Even if we have to pay back this day during a fickle March or April, it was a good day to breathe. Thanks to God!

Borrowing Spring

The New Titans

I saw a line of Titans.

They marched in single file

Across the snow-packed field

And carried a load meanwhile.


Their task is Herculean

And silent as a ghost.

Their work is hardly seen,

But they serve a thankful host.


As stately as the redwoods,

Yet babes in terms of time,

A pathway for the current,

Their worth to us is prime.


We give of our resources

To keep the gift of light;

The power of a Tesla,

The magic of the night.

The New Titans

An SBC prof and a fundy pulpit (reblogged from mpriley)

Some of the readers of “From DandelionEnd” will, no doubt, see the link below as so much intramural noise. Still, I appreciated both the main post and the many gracious words of the various commenters. Thank you, Pastor Riley, and others, for your thoughtful articulation of consequential ideas.

An SBC prof and a fundy pulpit (reblogged from mpriley)

By the sound of it

I am odd in many ways. Just ask my children, my close friends, and of course, my beloved wife. Almost all of my jokes are corny. I usually prefer function to fashion. And so on, ad nauseum.

However, one of my favorite oddities is reading the dictionary. That’s right. You saw what I wrote. I enjoy Reading the dictionary, like starting at the top of one page, reading all the entries in the left column, moving to the right column, reading that from top to bottom, and then repeating this ritual on the next page. It’s too time consuming for normal life, so I don’t do that as much as I did when I was in school. I’d look up some word in a book I was reading for an assignment, or try to double-check I was using the right word for a paper. On my way to the word in question, I’d be flipping the pages, and either a wood etching would catch my eye, or a pattern of related words would be listed, one right after the other.

It isn’t just learning new words for new ideas, new words for old ideas, old words for new ideas, or old words for old ideas that fascinates me. It is the sound, the music, and the rhythm of the words. Indeed, I often come across words in my reading (oh?) that are like a mouse in a harlequin outfit running across the inside of a white bathtub.  Work with me, here. What I mean is, certain words not only get my attention, but beckon more investigation. The sound of a word rolling off the tongue can also be like an expert tasting a fine brandy, causing contemplation, comparison, and appreciation.

Just the other day, I came across a few good words I’ve been meaning to share.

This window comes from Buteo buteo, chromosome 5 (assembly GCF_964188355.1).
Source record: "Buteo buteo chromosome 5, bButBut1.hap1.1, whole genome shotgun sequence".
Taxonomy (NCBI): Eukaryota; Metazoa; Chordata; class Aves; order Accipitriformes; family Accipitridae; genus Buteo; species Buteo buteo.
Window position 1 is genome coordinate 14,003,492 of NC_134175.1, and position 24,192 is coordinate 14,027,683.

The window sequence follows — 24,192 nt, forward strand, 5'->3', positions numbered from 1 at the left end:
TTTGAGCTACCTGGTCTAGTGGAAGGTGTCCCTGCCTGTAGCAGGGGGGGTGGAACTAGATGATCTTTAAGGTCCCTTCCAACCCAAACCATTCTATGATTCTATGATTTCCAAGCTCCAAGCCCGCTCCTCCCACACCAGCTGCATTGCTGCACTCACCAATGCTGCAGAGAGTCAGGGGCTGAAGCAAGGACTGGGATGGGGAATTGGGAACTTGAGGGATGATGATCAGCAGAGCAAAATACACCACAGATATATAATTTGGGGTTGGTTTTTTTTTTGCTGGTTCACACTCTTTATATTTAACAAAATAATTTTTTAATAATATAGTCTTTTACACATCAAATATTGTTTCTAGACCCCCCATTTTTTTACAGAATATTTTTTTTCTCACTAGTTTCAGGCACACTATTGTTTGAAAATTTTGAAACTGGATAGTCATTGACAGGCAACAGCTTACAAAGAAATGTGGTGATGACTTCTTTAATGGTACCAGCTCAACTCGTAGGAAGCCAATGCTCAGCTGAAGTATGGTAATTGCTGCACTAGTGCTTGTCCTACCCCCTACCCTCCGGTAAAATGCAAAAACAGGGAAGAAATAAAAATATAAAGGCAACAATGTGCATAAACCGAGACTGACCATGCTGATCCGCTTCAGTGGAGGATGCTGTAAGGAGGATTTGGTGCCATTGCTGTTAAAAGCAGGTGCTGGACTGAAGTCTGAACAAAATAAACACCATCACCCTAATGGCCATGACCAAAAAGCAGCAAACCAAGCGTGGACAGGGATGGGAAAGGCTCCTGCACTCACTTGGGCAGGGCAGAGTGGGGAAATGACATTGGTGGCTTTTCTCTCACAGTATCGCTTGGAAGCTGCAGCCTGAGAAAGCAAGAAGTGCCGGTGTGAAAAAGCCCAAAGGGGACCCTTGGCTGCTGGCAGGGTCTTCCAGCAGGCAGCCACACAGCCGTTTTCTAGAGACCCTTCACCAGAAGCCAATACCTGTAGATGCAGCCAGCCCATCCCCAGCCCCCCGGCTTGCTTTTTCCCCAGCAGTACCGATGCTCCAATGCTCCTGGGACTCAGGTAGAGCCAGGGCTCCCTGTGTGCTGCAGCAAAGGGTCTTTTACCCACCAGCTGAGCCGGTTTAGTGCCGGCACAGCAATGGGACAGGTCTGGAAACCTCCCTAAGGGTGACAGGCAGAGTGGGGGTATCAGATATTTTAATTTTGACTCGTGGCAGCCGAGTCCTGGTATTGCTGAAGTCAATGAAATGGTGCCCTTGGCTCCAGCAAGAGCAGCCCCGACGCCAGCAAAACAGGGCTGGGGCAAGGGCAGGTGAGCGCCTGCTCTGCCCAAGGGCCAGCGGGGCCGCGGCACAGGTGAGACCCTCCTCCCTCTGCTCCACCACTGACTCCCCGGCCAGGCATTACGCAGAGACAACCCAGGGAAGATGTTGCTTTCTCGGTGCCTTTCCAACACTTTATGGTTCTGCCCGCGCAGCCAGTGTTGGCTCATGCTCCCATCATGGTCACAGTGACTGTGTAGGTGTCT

The first word, “saturnine“, was hiding in the middle of Charlotte Bronte’s “Jane Eyre”. I doubt I would have considered reading “Jane Eyre” were it not for G.K. Chesterton’s recommendation in “Twelve Types”. At any rate, “saturnine” tastes like a good chocolate, and it is pleasing to my American ears. The word does not sound like it means, though. It sounds so fluid, so chic, so…so…something a person would want. Far from it. It’s an adjective, and it means, “slow and gloomy”, as in “a saturnine temperament”.

Here’s another one from the near context: “preternatural“. Bronte writes, “the chin was sustained by the same principle, in a position of almost preternatural erectness”. Preternatural is a word I might have been able to figure out by the prefix, but I looked it up, just to be certain. Anyway, if you’re still reading, it means, “beyond what is normal or natural” (example given is ‘autumn had arrived with preternatural speed’).

But, by far, the word most pleasing from the recent reading and note taking was lugubrious. Say that a couple times, right? It’s like oil on a pig. It just kind of gets away from a person. I picked up our copy of “Main Street”, by Sinclair Lewis, and read a few chapters the other day. Lewis is describing the reaction of Carol Kennicott, a wife just home from her honeymoon, as she surveys the house she would be sharing with her new husband, and he writes, “she was conscious of dinginess, lugbriousness, and airlessness, but she insisted, ‘I’ll make it jolly.’ “ Lewis must have enjoyed this word, too, because just a paragraph above this sentence, he writes about a “lugubrious bay window”. Lugubrious means “mournful or disposed to gloom; dismal”. It sounds like a depressing place.

Saturnine. Preternatural. Lugubrious. All good words. I didn’t get to read through the dictionary to find them, but then, reading the books has been enjoyable too. Try this, some time (if you’re still reading): Try reading a poem or a book out loud. Add different voices. Your neighbors might think you’re weird. Maybe they already do. Any children in your life will love it, though.

By the sound of it, reading (even the dictionary) can be a lot of fun. You ought to try reading that way, some time, like when you’re done wasting your time reading this blathering, unending blog post. Hey, you owe yourself. Especially since you can never get back the time you took reading this.